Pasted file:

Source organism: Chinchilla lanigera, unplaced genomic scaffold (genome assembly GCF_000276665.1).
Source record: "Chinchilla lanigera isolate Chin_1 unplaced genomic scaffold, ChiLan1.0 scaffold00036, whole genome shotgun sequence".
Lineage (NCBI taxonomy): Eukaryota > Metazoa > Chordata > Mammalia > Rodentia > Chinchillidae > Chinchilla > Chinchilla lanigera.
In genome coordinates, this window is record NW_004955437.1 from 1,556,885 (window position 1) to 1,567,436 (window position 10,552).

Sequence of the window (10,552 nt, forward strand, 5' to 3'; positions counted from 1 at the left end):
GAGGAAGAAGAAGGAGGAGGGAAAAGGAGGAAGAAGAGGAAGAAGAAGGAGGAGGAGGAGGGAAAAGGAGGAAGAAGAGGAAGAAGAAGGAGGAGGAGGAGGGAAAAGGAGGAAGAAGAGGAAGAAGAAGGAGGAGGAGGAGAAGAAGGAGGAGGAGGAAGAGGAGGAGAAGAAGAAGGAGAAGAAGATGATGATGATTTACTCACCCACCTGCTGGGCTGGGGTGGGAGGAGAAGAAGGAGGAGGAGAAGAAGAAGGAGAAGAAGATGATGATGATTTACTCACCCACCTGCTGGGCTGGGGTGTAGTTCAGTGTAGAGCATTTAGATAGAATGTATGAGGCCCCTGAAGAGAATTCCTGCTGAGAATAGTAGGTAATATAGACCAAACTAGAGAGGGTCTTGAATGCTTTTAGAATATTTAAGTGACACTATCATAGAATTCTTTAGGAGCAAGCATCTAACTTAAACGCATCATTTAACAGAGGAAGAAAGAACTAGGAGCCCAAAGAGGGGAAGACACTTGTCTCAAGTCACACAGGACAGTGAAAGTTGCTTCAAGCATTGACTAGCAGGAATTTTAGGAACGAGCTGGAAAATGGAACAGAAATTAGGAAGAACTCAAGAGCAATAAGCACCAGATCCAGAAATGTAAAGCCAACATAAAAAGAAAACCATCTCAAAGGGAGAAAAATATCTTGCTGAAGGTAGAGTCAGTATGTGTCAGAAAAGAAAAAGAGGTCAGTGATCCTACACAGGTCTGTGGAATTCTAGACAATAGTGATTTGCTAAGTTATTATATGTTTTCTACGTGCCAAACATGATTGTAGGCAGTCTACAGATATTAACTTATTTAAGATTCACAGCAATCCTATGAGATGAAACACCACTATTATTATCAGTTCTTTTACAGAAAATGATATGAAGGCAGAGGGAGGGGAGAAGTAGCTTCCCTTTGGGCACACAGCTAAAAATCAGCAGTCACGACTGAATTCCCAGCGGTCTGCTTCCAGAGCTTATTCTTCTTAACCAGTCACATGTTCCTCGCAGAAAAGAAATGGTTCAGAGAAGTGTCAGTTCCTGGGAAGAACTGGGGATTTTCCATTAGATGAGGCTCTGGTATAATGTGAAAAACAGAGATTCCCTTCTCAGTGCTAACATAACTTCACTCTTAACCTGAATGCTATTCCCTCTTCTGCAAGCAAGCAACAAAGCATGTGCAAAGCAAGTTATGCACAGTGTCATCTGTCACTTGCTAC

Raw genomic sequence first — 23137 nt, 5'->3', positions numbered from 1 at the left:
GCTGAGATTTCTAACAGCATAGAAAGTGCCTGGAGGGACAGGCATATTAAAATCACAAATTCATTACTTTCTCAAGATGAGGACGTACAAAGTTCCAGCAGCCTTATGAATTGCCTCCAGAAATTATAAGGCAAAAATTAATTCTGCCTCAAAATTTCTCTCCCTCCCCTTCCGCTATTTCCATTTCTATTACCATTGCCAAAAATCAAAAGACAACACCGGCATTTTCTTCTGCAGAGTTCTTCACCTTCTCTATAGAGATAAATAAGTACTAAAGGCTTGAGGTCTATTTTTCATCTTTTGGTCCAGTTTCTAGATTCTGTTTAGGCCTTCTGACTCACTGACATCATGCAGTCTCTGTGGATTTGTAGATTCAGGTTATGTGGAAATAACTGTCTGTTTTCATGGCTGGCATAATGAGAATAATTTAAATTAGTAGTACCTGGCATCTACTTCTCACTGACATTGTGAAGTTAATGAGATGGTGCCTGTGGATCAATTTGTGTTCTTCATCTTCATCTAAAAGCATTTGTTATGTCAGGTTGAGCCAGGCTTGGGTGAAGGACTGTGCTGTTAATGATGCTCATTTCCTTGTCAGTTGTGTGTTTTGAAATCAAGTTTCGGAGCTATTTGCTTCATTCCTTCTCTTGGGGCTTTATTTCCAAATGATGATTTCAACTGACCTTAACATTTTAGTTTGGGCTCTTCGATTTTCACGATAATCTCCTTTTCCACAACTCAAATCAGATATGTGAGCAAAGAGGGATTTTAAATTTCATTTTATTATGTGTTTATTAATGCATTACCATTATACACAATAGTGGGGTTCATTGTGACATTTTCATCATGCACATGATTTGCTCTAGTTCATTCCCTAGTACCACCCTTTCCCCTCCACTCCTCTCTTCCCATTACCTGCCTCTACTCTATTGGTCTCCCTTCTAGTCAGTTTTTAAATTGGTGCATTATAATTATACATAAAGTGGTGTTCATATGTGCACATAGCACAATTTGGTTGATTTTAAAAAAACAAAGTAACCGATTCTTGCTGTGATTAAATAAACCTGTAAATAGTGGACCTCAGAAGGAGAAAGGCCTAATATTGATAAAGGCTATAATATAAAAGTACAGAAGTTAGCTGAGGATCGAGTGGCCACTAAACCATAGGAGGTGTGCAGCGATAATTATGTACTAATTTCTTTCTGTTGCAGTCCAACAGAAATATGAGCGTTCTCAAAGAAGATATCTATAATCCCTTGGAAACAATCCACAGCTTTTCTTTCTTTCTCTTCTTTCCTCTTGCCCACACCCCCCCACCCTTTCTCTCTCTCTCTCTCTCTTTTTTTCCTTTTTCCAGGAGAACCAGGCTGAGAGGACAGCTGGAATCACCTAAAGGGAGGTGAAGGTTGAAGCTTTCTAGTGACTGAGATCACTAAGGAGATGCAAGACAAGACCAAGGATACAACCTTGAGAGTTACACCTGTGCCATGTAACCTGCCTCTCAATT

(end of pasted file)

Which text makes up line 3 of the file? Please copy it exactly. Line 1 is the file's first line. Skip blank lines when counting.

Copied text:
Lineage (NCBI taxonomy): Eukaryota > Metazoa > Chordata > Mammalia > Rodentia > Chinchillidae > Chinchilla > Chinchilla lanigera.